Don’t tell people, “You’re not fat, you’re beautiful.” Fat isn’t the opposite of beautiful, it’s the opposite of healthy. Fat here means large deposits of fatty tissue over and between muscles and along the walls of blood vessels, you know? the thing it was supposed to mean. Not people who wish their waistline was just an inch smaller.
In this age where people derive purpose and significance out of inventing increasingly convoluted ways to get offended, taking the topic of one’s physical appearance is bound to ruffle feathers. It doesn’t mean one shouldn’t. It especially doesn’t mean one shouldn’t. Fight against fat-shaming is one of the many integral aspects of the ongoing feminist movement as a part of the bigger fight to look beyond the appearance of the woman, to grant access to women not just to one’s eyes but to the mind as well. It’s noble and needed. I don’t know what the universally accepted name is, we just used to call it the whisper game, I’m sure everyone has played it as kids, where you form a long chain and whisper one sentence to the first kid, who then passes it on to the next and so on until the kid at the end says it out loud. The final result often doesn’t resemble the original phrase at all. The extent of corruption worsens as the length of the chain increases. Given the feminist fight is one of every woman’s on the planet, which is a nearly 4 billion people-long chain, mispronunciation of a lot of parts is inevitable. It’s natural. What’s unnatural, almost a cruel joke played by the gods of probability, is that mishearing morons scream the loudest and hold the largest audience.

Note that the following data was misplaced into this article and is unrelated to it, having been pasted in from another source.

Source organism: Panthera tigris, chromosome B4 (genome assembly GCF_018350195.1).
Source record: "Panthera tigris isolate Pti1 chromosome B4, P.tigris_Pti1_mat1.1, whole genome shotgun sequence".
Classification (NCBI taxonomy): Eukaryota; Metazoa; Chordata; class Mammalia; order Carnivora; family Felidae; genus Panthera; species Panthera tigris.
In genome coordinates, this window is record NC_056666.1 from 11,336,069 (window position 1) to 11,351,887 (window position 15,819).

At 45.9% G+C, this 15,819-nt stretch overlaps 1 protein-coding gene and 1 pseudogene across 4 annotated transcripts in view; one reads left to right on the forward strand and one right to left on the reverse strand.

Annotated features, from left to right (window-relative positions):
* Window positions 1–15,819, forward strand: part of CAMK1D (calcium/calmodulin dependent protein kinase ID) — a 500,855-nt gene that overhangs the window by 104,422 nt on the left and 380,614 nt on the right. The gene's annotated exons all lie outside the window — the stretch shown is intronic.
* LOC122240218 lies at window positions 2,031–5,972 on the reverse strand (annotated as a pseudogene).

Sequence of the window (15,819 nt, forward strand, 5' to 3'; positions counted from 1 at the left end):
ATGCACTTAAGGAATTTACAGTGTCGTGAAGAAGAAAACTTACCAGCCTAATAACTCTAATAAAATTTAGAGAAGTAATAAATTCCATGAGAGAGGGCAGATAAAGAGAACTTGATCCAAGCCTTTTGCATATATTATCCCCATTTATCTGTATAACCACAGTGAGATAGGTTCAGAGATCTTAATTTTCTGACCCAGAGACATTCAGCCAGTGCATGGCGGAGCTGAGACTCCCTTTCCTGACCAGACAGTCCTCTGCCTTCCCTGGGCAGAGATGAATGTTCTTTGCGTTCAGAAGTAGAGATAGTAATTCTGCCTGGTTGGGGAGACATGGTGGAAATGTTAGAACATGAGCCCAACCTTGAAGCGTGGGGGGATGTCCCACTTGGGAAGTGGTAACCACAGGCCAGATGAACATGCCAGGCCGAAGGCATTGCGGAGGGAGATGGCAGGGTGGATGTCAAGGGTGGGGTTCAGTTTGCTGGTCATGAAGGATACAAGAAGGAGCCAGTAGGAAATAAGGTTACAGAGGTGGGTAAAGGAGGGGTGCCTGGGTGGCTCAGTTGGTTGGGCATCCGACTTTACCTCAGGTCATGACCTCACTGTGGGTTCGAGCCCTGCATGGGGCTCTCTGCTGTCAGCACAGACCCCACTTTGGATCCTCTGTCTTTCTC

Fat needs to be not ridiculed, that’s body positivity, but never celebrated or encouraged, that’s a defence mechanism. Simply put, if you think you’re ugly because you’re fat, it’s not okay. If you worry you can barely play with your child for ten minutes before you get winded because you’re fat, it’s okay. Telling your friend he needs to stop being sedentary, get off his fat ass and go for a walk is okay. Commenting on a random woman’s latest Facebook display picture asking why she bothers posing in a bikini with that fat ass is not okay. One’s concern, other’s bullying. The words don’t matter, what you choose to communicate with them does. Works all round, not just about body shaming. The context and the relationship between you and the receiver matters. It matters if it’s your business talking about it in the first place at all. Denying someone a job without assessing their skills because of their stature, denying someone an opportunity because you think they aren’t capable purely judging from their looks is not okay.